Lois Youngen is in a League of Her Own

Lois Youngen baseball card

Lois Youngen looks as if she walked straight out of a Norman Rockwell painting into the 1955 newspaper photo promoting a major league exhibition baseball game. The five-foot-three catcher—a self-described “runt”—embodies pugnacity with her fists doubled, biceps flexed, and cap pushed back from her forehead. Amped from a just-completed game, she is still wearing her chest protector, shin guards, and uniform, which featured what can only be described as a regulation miniskirt.

Yes, you read that right. Youngen, an 87-year-old Eugene resident and University of Oregon professor emerita of physical education who taught more than a dozen sports and activities, pursued research on human movement that focused on women, coached three intercollegiate sports, and helped lay the groundwork for the Student Recreation Center, was a professional baseball star.

Growing up in LeRoy, Ohio, Youngen played sandlot baseball with the boys, unaware of the existence of the All-American Girls Professional Baseball League until she was 16, when a cousin in Indiana invited her to see the Fort Wayne Daisies. “About the seventh inning, I proclaimed, ‘I can do that!’ and the next morning I had a tryout,” she says. The following year—1951—she received an invitation and $20 to go to spring training with the Daisies. She made the team, playing four seasons highlighted by catching a perfect game.

As much as she loved the sport, Youngen kept her eye on a different ball: a bachelor’s degree in physical education, which she pursued at Kent State University during the off-season. But after the 1954 season, owners shut down the women’s league, which had been created to fill the void in Major League Baseball caused by the absence of players serving in World War II.

Youngen wrapped up her bachelor’s in 1955 while playing one more year for the all-star women’s team that barnstormed the Midwest against men’s teams. Disappointed but undaunted by the loss of women’s professional baseball, she completed her master’s degree at Michigan State University, where she taught until joining the UO faculty in 1960.

By then, the fact that American women once were paid to play baseball professionally—and fiercely—was vanishing from public memory. “Nobody would ever have known we existed if it weren’t for Penny Marshall’s film A League of Their Own in 1992,” she says. “That made us all celebrities.”

While national awareness of the need to encourage highly skilled female athletes grew in the 1960s, especially in Oregon, Youngen was getting her Ducks in a row. On top of serving as the unpaid women’s tennis coach from 1964 to 1968, she volunteered to coach women’s basketball for the 1966 season.

She also spent part of her lunch hour teaching the UO’s lone coed physical activity class with men’s track-and-field coach Bill Bowerman. Until that point, PE activity courses were segregated by gender. Bowerman proposed a jogging course to be taken by men and women, together, but Dean Arthur Esslinger refused unless Bowerman could find a woman to teach it with him. Youngen stepped up.

“I said, ‘Let’s call it ‘Jog-Run’ because we will be working with 18- to 19-year-olds, so we ought to be able to get them running,’” Youngen recalls. Bowerman agreed.

Youngen and the women's track teamStarting in 1964, they team-taught overflow classes for five years, but Jog-Run remained the only coed PE offering. Meanwhile, women’s track and field needed a coach in 1970, so Youngen stepped up again. She coached three seasons, leading a six-woman team to a seventh-place finish against 29 schools in the 1971 National Collegiate Track and Field Championships for Women. “I want people to know that the UO had strong female athletes long before the turn of this century,” she says.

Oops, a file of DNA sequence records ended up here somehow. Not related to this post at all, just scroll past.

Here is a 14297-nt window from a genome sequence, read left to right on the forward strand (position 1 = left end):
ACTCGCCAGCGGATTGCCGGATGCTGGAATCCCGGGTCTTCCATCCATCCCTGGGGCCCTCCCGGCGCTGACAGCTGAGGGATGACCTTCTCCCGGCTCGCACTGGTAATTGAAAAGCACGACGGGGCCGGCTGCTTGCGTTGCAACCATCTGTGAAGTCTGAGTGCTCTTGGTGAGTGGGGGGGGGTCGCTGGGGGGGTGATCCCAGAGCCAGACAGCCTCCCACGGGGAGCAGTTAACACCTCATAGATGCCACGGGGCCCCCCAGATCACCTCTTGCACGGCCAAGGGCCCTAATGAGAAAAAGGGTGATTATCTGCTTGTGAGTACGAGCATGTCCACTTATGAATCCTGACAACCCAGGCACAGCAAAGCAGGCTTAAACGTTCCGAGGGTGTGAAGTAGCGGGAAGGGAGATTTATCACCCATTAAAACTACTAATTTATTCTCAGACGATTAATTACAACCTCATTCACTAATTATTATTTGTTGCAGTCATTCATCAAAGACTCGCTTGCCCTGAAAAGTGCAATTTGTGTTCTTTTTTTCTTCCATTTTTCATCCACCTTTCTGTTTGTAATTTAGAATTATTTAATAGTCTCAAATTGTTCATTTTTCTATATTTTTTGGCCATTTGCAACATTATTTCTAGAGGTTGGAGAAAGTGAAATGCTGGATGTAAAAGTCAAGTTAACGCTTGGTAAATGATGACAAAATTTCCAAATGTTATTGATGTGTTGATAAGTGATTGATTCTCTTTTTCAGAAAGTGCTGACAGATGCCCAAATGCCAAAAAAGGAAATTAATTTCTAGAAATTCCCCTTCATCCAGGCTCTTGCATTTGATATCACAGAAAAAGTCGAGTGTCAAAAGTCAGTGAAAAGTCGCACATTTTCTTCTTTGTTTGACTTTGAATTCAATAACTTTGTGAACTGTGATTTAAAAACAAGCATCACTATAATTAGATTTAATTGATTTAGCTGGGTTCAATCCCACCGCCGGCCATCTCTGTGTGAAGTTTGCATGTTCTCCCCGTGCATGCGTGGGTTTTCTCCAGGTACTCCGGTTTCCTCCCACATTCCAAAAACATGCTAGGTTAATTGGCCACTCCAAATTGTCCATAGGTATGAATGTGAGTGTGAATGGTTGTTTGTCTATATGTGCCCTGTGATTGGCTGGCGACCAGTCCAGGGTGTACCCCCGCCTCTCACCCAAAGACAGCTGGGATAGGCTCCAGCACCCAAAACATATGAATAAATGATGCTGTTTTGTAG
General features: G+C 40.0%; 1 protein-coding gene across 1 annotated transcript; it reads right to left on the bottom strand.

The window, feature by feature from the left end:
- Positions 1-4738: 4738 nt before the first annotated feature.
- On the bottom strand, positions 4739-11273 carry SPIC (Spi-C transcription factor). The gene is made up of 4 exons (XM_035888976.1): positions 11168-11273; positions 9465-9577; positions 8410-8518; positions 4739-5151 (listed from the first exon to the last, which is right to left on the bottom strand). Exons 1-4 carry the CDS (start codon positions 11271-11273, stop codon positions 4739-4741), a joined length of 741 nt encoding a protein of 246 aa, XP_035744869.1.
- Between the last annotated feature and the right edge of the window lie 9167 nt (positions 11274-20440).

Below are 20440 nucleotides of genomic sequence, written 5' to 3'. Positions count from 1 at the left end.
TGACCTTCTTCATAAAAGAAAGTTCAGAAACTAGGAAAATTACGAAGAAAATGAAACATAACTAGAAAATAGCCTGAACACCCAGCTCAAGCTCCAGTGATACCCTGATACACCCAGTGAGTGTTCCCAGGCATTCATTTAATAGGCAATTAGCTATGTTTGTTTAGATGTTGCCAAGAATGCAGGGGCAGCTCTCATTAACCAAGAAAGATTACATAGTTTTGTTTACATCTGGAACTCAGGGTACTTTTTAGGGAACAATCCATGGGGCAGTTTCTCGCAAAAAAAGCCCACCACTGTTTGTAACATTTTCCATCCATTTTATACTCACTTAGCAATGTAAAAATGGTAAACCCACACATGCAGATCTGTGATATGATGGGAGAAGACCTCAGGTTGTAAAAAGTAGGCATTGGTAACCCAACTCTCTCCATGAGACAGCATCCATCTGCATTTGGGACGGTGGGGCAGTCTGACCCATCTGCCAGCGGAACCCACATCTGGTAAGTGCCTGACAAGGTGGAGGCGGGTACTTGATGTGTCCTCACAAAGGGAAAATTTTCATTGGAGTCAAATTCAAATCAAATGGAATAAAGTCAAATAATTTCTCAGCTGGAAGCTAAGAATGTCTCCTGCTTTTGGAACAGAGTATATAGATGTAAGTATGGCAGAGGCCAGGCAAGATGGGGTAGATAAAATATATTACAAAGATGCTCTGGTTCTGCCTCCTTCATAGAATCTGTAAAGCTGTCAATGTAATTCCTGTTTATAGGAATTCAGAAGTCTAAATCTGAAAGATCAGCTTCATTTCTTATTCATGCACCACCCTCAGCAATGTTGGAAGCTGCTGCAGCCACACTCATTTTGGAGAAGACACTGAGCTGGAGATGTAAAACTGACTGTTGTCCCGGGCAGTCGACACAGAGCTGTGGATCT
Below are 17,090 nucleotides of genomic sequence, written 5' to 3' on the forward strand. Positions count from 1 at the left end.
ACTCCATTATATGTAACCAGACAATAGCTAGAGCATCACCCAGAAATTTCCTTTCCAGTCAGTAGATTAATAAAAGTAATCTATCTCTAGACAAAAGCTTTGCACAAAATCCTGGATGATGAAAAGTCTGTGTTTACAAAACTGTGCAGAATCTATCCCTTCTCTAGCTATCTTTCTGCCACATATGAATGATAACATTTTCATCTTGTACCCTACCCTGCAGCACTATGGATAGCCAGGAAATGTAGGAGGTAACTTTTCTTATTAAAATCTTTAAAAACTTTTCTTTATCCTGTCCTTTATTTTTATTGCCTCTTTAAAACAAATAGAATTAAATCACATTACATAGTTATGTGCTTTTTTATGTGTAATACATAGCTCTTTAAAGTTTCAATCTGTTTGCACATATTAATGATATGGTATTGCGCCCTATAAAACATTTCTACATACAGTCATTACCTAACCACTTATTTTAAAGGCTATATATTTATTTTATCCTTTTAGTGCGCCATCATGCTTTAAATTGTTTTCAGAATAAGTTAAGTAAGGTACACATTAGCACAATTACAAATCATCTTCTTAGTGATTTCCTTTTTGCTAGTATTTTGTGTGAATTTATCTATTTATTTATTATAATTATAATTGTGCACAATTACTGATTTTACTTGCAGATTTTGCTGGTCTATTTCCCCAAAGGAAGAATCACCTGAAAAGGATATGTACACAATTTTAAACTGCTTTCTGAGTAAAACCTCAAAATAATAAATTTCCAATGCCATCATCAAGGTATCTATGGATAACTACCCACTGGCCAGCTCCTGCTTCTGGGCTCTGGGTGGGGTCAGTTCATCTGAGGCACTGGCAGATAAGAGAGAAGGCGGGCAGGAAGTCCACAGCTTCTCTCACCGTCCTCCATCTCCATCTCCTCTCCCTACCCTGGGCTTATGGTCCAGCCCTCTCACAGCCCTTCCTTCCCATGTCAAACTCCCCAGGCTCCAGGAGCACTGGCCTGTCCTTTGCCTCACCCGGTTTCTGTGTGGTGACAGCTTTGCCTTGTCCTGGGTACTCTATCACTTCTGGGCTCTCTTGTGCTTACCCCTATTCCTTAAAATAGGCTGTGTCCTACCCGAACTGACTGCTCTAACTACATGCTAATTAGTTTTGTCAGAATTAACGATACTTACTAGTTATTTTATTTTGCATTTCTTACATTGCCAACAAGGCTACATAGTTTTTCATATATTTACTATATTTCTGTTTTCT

A true competitor, Youngen enjoyed coaching, but it was a distant second to her identity as a physical education professor. She took great pride in working in the physical education teacher education program, producing outstanding future teachers for the state. “The research is clear: quality elementary and high school PE programs produce better classroom performance,” she points out. “All students should leave high school with lifetime sports skills and be physically fit.”

In 1971, she took a brief leave to finish her PhD in physical education at Ohio State University, returning to the UO for the run-up to passage of Title IX. This landmark legislation, led in large part by Oregon Representative Edith Green, BS ’40 (education), and enacted in 1972, prohibits sex discrimination in federally funded educational institutions.

Title IX transformed the athletic fortunes of women and girls. Universities were required to equalize athletic opportunities for college women and make all PE activities coeducational, virtually overnight. Youngen co-led the UO’s conversion to all-coed activities starting in the fall of 1972.Lois Youngen

She went on to serve as the UO’s first director of Physical Activity and Recreation Services and was instrumental in securing funding for the recreation center before she retired in 1996.

Along the way, the knowledge Youngen gained from an investment club paid off well enough to support her philanthropic passions. Her first gift helped fund a Babe Ruth baseball complex in Eugene. Others honor her father and her UO mentors.

But her latest gift—a rotating scholarship that begins this fall for female tennis, track, and softball student-athletes entering their senior year—is dearest to Youngen’s heart.

“I felt it was the best way for me to show gratitude for my years of service to the UO,” she says. “My greatest satisfaction in life has been my teaching and the students.”

—By Melody Ward Leslie, BA ’79 (humanities), a staff writer for University Communications

—Photos courtesy of Lois Youngen